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Leona Deakin

HUNT . . . Between the covers

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Leona Deakin started her career as a psychologist with the West Yorkshire Police. She is now an occupational psychologist, so you can rest assured that her career has given her a valuable insight into how a fictional criminal psychologist would go about their work. Such knowledge, however, is worthless if the author can’t write. In Deakin’s hands the result is that we have a totally convincing character (Dr Augusta Bloom), an intricate plot with whiplash-inducing twists and turns, and a book that you just don’t want to end.

Screen Shot 2021-09-27 at 19.35.58Screen Shot 2021-09-27 at 19.36.16Hunt is the third episode in Augusta Bloom’s career, and you can read my reviews of the previous two stories by clicking the images. Bloom has an uneasy relationship with Marcus Jameson (a former military intelligence analyst), notionally her partner in their investigation agency. Rather than Ying and Yang, they are more chalk and cheese. The book begins with Bloom being summoned south from her Yorkshire Dales hideaway. Who demands her services? None other than the Foreign Secretary Gerald Porter. Where is he? In a London police cell, detained on suspicion of selling information to Britain’s enemies. But why does he need Dr Augusta Bloom?

Hunt coverThe answer to that conundrum forms the central premise of the book. Porter’s niece Scarlett has been drawn into the orbit of a feminist organisation called Artemis led by a charismatic woman called Paula Kunis. Porter will only answer police questions about his activities if Bloom undertakes to track down Scarlett and extract her from the clutches of Artemis. Bloom is smart enough to realise that Porter is up to something, but cannot work out why he is so worried about his niece, when every other aspect of his behaviour suggests that he is a cold and devious man, with psychopathological elements to his character.

On-line investigations by Bloom and Jameson get them only so far, and so Bloom decides to go to a seminar run by Artemis, to see what manner of creature it is. The women running the presentation are warm, friendly and convincing, but give little away, as Bloom tries to question them as subtly as possible. Having hardly scratched the surface of the veneer, Bloom signs up for a weekend retreat at the Artemis headquarters in an isolated village in the Scottish highlands. Jameson is dubious about this as he has a sixth sense that Artemis is not the benevolent campaigner for women’s rights that its glossy literature and media presence claim it to be. Bloom reassures him. After all, this the 21st century, the age of mobile phones and instant connectivity. What can possibly go wrong over a long weekend?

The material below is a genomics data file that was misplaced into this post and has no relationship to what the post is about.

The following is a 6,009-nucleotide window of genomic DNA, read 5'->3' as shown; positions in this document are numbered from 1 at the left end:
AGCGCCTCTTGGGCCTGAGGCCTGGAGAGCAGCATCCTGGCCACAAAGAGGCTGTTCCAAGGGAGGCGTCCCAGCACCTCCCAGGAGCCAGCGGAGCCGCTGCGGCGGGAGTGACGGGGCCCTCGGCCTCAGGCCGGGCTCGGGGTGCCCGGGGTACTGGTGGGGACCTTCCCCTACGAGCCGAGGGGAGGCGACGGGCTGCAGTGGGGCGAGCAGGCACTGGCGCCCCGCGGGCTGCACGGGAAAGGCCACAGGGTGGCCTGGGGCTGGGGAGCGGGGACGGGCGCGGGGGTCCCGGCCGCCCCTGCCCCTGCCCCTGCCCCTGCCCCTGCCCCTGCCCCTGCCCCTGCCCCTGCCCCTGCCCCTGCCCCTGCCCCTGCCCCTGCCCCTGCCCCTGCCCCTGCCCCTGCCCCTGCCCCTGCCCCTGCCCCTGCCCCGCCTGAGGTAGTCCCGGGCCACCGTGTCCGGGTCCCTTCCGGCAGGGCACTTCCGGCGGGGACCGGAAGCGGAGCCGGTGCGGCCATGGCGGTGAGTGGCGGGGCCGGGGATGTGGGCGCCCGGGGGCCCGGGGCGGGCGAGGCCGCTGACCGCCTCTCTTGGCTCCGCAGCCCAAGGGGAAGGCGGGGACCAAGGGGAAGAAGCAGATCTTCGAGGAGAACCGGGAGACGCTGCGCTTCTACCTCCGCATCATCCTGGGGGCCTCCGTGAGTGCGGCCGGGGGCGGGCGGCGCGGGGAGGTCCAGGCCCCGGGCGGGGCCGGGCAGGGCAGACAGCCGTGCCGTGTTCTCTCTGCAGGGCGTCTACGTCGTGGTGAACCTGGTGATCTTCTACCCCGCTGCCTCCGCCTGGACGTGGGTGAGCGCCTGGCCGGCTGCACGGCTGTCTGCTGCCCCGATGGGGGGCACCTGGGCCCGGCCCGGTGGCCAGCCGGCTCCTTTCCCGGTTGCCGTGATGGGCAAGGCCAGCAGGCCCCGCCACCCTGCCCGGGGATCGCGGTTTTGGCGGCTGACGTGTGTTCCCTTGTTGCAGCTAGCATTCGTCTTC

Bloom and a minibus full of other attendees arrive at the location, and are met by a flock of charming and smiling women who seem overjoyed to welcome potential recruits to the cause. It is all very fragrant, but a tiny alarm begins to ring in Bloom’s head as she sees all mobile phones and watches being handed over to the Artemis greeters. This tinkling bell becomes more clamorous when Bloom realises that the new arrivals are being subjected to sleep deprivation, time disorientation and one-to-one social monitoring by the Artemis devotees.

Back in the outside world, three things have happened. Firstly, Jameson has discovered that the Scottish retreat is entirely surrounded by high fences topped with barbed wire facing inwards, all the better to keep people in rather than to keep intruders out. Secondly – and much more worrying – is the appearance on the scene of Seraphine Walker, a sinister and clever criminal fixer, rather like a 21st LDcentury Professor Moriarty, who has crossed swords with Bloom and Jameson before. Thirdly, Gerald Porter has inexplicably disappeared from police custody and, almost immediately, a huge social media campaign vilifying Paula Kunis and Artemis has been launched, with the result that scores of husbands and fathers of women “poached” by Artemis have headed to the Scottish retreat and are angrily congregating at its gates.

Leona Deakin (right) has written an absolute cracker of a thriller, and her portrayal of how cults go about their business preying on innocent and needy people is chilling. The conclusion of Hunt is dramatic, violent and utterly gripping.

Hunt is out now, published by Black Swan/Penguin, and you can investigate buying choices by clicking the images below. Or, visit your local bookshop if you are lucky enough to have one.

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ON MY SHELF . . . Late September 2021

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Where should I be in late September? Back at school, obviously! I can’t ‘steal my daddy’s cue and make a living out of playing pool’, so I will have to tackle a shelf groaning under the weight of new books. Anyone baffled by the references in the previous couple of sentences should, perhaps, do some research into songs written by Rod Stewart and Martin Quittenton, but in your own time,obviously. Alphabetically heading up the book pile is Without Let or Hindrance by Geoffrey Charin.